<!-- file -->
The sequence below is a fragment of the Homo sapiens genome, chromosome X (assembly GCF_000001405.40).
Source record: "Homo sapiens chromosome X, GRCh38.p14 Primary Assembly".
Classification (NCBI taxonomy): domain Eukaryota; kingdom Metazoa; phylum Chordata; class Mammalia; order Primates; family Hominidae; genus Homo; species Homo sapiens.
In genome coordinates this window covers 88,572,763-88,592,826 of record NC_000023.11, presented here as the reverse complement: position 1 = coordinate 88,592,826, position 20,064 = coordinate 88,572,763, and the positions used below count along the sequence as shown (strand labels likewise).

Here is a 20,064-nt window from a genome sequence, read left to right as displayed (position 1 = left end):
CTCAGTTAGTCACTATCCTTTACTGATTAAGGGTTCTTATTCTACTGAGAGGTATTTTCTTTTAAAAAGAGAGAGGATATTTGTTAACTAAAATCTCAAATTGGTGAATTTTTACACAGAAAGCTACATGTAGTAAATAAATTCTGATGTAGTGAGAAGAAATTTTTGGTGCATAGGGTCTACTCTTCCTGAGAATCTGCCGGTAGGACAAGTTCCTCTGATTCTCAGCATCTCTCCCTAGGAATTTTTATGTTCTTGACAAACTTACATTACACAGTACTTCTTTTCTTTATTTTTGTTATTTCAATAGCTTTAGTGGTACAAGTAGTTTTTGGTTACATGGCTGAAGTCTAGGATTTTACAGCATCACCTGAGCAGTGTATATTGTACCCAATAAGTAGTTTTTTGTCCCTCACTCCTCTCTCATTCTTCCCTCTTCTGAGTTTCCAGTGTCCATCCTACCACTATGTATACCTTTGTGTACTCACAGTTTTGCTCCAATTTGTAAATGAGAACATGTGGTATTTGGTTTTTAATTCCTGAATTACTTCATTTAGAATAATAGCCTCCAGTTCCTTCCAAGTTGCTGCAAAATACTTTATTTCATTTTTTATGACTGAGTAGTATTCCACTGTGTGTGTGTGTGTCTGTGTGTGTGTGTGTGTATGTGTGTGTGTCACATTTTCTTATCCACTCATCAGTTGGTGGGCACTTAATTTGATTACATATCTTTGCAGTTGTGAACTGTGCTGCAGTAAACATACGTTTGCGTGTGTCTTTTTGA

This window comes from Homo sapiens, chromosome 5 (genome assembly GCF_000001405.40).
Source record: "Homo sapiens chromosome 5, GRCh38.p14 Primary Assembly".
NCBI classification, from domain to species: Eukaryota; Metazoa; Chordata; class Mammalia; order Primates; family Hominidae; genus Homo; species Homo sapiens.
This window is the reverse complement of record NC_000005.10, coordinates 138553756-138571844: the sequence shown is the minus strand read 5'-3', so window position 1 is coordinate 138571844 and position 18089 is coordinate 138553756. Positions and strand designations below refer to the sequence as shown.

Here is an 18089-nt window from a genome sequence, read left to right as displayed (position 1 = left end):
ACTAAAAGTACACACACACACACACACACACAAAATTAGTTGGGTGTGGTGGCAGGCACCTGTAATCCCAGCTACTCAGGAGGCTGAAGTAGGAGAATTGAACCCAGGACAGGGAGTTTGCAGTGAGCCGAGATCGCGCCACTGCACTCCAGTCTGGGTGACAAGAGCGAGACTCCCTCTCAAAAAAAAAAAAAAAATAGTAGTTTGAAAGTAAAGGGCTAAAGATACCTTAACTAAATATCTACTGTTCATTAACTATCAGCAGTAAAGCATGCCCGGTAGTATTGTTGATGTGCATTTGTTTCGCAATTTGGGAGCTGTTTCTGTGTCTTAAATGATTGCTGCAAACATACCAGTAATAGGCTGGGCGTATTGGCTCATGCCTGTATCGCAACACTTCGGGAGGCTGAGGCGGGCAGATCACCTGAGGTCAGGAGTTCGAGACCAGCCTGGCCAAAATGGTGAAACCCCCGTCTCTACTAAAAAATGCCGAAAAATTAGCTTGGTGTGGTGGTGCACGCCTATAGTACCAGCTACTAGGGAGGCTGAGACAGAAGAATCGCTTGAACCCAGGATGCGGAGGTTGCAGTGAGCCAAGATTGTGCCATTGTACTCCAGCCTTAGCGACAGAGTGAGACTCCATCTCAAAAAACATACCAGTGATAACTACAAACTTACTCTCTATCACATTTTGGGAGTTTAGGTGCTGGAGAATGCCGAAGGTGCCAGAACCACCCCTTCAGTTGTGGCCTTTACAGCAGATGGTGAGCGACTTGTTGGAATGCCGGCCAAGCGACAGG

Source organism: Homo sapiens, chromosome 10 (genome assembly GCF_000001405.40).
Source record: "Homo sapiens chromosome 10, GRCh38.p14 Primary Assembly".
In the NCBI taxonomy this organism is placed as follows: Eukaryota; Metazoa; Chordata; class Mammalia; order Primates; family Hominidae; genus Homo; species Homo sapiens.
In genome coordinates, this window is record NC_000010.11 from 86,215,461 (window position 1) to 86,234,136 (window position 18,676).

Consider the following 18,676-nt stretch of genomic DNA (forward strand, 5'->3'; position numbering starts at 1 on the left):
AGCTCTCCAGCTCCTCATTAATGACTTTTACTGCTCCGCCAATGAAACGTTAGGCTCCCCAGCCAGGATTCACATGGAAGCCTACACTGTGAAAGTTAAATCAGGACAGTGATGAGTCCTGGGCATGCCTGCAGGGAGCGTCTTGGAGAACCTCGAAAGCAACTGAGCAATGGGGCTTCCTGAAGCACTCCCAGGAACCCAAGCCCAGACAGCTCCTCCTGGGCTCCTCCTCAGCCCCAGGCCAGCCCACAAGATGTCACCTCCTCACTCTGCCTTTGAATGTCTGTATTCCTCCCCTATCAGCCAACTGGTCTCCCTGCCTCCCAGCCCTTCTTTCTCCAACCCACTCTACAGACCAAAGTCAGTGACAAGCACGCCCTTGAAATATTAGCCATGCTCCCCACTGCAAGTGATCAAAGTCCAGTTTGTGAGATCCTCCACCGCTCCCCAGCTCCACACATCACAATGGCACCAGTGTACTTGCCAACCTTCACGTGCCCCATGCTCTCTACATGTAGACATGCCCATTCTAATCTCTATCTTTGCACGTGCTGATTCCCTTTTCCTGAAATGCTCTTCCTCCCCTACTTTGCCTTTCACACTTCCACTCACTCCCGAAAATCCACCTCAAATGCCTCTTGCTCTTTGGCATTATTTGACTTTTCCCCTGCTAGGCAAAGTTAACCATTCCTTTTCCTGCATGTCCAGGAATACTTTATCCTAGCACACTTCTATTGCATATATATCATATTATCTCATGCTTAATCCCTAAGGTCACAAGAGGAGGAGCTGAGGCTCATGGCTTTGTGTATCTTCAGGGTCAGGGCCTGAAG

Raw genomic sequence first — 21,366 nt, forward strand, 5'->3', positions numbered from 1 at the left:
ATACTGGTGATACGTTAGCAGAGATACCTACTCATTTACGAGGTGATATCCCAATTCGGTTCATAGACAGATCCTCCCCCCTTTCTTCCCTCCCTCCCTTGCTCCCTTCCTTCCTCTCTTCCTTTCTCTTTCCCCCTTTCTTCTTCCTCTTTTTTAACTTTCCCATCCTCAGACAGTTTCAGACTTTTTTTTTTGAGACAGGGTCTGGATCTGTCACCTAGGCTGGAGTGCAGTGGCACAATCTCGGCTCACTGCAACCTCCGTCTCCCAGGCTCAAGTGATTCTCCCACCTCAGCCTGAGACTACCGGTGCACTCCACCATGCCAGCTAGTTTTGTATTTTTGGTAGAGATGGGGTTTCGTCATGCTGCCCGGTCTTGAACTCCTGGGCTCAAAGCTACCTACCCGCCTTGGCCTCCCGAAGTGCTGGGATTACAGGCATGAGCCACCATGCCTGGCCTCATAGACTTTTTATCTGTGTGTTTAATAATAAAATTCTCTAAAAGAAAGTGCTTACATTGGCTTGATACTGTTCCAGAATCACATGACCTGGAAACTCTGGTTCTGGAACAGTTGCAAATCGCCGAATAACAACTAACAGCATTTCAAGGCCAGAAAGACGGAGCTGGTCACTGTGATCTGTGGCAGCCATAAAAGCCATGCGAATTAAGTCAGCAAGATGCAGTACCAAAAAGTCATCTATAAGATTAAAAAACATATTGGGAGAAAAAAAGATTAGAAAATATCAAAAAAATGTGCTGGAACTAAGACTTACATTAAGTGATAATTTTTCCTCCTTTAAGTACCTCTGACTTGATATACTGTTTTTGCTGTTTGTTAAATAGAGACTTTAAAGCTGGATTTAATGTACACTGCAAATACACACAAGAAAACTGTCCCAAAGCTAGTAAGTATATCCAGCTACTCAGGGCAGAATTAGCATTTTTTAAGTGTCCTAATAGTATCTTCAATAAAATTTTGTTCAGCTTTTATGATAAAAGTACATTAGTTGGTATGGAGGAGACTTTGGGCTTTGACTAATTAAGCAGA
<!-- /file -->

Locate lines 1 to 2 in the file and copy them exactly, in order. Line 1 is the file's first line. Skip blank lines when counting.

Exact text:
The sequence below is a fragment of the Homo sapiens genome, chromosome X (assembly GCF_000001405.40).
Source record: "Homo sapiens chromosome X, GRCh38.p14 Primary Assembly".